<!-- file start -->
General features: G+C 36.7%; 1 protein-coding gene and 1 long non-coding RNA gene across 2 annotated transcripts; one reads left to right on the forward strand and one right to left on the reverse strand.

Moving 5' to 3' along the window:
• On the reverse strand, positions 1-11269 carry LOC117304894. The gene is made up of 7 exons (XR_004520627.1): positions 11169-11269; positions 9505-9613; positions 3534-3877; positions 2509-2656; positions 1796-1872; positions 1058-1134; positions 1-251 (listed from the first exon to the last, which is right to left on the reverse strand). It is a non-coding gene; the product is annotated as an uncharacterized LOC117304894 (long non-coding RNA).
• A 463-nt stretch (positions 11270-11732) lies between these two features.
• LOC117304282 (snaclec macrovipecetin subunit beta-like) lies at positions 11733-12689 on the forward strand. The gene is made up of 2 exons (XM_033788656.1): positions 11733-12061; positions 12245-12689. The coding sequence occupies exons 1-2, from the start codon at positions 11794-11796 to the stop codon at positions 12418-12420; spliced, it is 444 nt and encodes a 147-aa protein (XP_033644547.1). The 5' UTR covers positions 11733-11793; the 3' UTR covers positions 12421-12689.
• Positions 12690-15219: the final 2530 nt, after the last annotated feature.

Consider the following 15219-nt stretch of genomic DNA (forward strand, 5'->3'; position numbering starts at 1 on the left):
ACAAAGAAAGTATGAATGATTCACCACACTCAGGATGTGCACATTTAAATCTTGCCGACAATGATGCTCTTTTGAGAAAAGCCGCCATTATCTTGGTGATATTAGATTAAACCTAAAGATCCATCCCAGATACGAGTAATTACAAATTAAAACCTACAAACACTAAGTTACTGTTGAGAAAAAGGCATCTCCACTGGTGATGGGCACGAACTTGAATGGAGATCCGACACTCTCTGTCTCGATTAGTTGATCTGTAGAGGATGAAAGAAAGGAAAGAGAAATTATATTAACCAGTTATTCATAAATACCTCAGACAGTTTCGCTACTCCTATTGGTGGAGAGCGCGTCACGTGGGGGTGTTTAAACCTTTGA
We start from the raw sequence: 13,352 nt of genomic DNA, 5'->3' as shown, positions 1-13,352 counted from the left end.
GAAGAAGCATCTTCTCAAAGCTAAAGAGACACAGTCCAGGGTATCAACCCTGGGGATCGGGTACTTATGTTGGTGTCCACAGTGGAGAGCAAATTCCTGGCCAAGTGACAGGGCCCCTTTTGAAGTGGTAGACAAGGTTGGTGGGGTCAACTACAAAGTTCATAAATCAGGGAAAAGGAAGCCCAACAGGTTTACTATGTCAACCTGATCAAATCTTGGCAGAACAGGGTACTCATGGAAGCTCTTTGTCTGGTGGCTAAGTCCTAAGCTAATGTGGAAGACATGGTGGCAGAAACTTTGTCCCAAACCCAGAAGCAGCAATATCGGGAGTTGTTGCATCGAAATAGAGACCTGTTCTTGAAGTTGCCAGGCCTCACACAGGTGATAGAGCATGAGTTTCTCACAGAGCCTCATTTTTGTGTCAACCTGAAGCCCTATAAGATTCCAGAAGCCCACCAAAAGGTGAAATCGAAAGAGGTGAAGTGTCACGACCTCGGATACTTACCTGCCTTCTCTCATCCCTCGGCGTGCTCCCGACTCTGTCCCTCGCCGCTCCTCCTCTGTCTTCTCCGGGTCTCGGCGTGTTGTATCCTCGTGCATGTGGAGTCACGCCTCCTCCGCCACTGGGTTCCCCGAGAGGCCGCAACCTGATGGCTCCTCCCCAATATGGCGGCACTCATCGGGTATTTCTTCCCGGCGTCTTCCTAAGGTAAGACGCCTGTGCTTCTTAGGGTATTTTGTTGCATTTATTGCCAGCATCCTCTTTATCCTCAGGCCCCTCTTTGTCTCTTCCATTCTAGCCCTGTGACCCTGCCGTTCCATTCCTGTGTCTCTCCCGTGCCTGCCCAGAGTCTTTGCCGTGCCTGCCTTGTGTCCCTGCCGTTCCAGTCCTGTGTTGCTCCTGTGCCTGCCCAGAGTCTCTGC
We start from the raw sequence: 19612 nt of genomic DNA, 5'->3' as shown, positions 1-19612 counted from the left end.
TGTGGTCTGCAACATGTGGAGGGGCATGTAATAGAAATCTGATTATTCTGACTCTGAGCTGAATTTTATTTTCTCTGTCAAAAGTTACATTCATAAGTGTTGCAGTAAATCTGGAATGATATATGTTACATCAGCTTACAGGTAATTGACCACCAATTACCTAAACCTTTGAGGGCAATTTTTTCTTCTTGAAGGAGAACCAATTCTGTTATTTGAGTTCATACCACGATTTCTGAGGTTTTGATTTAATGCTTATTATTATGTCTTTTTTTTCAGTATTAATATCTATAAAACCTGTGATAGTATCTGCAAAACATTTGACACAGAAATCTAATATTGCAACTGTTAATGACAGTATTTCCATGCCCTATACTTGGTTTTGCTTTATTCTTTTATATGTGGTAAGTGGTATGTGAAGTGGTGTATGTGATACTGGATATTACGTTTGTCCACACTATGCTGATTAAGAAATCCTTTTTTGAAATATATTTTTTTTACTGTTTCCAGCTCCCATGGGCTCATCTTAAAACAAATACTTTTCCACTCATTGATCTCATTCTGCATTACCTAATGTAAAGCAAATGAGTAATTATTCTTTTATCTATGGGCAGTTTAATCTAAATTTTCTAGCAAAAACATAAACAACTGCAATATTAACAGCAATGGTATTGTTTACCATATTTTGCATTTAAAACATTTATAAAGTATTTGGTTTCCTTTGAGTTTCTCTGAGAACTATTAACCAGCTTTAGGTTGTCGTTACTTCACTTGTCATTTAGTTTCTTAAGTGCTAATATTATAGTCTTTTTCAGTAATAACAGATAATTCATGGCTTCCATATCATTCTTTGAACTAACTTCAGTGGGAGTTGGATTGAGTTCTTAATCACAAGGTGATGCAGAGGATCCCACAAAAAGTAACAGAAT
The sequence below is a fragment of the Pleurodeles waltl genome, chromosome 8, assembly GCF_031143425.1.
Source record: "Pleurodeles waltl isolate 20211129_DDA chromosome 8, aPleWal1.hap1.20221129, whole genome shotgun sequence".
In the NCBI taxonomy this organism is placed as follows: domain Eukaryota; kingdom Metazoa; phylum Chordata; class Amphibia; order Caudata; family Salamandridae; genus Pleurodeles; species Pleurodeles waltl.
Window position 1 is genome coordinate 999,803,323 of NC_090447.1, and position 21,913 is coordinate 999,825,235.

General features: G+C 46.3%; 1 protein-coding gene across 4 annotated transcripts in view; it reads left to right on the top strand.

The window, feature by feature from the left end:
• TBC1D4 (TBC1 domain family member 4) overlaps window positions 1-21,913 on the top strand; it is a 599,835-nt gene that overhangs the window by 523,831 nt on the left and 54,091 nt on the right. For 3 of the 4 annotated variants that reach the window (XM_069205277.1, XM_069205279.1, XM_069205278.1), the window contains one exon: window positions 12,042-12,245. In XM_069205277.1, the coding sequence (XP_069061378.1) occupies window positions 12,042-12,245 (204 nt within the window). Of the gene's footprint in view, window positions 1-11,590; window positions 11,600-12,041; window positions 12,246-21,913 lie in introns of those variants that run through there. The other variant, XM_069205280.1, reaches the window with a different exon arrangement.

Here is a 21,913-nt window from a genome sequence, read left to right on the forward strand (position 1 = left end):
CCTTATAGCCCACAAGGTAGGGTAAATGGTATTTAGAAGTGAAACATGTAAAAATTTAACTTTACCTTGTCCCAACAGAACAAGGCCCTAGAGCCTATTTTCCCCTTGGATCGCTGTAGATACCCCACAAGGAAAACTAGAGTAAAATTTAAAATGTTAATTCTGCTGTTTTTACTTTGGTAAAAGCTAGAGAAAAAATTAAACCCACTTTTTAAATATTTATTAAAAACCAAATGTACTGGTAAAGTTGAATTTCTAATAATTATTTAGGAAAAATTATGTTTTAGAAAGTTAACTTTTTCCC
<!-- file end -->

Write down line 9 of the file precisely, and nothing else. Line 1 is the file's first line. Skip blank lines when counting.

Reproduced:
We start from the raw sequence: 13,352 nt of genomic DNA, 5'->3' as shown, positions 1-13,352 counted from the left end.